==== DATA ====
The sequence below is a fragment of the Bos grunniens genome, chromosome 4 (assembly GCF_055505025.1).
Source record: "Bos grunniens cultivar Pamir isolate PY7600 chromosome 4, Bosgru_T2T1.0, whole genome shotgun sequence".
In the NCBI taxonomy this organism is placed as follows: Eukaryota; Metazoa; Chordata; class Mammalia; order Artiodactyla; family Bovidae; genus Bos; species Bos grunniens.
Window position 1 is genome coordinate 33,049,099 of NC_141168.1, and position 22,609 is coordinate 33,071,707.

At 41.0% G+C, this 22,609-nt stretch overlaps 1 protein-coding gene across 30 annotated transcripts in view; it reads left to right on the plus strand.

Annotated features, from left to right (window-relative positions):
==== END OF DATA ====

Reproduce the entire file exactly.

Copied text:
The sequence below is a fragment of the Bos grunniens genome, chromosome 4 (assembly GCF_055505025.1).
Source record: "Bos grunniens cultivar Pamir isolate PY7600 chromosome 4, Bosgru_T2T1.0, whole genome shotgun sequence".
In the NCBI taxonomy this organism is placed as follows: Eukaryota; Metazoa; Chordata; class Mammalia; order Artiodactyla; family Bovidae; genus Bos; species Bos grunniens.
Window position 1 is genome coordinate 33,049,099 of NC_141168.1, and position 22,609 is coordinate 33,071,707.

At 41.0% G+C, this 22,609-nt stretch overlaps 1 protein-coding gene across 30 annotated transcripts in view; it reads left to right on the plus strand.

Annotated features, from left to right (window-relative positions):